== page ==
“Reload: Liveness, Mobility, and the Web” by Tara McPherson really expanded my thoughts about the Internet and how it interacts with the user/uses the user. I started thinking about personalization and customization of the Internet during Monday’s class when Professor Chun showed us her Amazon page. It said things like “New For You” and “Coming Soon For You.” I thought that this way of showing products sounded way too personal and it made it seem as if Amazon was making these products specifically for the user and adding the user into the Amazon family. By integrating the user into the website/business, a company gives the impression that they care for their users when, in reality, we are just numbers in a database with our credit card numbers and other information attached.
McPherson goes on to elaborate about the illusion of the Internet when talking about web surfing. She gets “immediate gratification” (p. 3) when she participates in an MSNBC live-vote with the “promise that…[she] can impact the news in an instant” (p. 3.) This tricks the user into interacting more with the site, giving the user what he/she wants, but also the company. People often forget that the Internet is just an illusion. You have the illusion of shopping when you are on Amazon, the illusion of being, say, a robot unicorn, when playing Robot Unicorn Attack on adultswim.com (I recommend it, it’s a fun game, here) and McPherson reminds us that the Internet’s “‘breaking news’…is no more instant than the news…watch[ed] at 6:00 p.m.” (p. 4;) however, it is the illusion that we are dealing with something that we have power over that makes the Internet so appealing. To back up this point, McPherson also reminds us that when we use Google, or any other search engine, we have the illusion that we are surfing the entire Internet, and that there are limitless opportunities to find what we are searching for; however, this is not the case, as we’re really just moving “through fairly limited databases” (p. 8.)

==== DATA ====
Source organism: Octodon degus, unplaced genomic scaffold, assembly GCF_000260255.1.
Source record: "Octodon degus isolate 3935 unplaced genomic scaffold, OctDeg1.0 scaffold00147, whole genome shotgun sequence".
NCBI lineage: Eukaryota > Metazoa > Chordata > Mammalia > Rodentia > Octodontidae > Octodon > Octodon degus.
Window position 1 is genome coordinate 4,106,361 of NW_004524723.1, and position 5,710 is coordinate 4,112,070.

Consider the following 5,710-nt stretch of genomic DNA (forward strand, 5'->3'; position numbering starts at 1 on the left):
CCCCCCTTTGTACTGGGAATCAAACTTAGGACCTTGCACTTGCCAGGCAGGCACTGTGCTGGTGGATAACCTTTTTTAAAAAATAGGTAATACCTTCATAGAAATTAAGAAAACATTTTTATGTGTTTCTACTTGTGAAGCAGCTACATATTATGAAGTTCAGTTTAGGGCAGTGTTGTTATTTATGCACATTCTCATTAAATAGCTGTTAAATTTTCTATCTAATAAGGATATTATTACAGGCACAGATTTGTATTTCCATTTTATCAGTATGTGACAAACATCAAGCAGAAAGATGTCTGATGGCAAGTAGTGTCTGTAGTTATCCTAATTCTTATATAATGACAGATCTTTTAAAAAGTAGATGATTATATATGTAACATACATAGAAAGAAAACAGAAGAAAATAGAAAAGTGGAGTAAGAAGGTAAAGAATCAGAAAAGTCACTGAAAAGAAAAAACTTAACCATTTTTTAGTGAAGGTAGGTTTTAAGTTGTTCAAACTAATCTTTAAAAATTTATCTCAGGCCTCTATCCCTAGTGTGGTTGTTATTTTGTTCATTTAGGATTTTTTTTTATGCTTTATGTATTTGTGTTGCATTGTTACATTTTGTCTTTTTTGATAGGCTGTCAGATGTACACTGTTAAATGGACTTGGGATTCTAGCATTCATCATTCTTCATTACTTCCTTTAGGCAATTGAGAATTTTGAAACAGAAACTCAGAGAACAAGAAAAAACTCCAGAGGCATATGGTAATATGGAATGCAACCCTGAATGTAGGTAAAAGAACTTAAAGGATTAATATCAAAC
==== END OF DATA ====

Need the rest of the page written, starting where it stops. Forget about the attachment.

These are just a few of the things that McPherson talks about in which I am interested. Aside from more examples of the personalization/customization of things on the internet, she also talks about many other things which illustrate the illusion of the internet and how it’s changed media, so I hope we can talk about this article more in section tomorrow.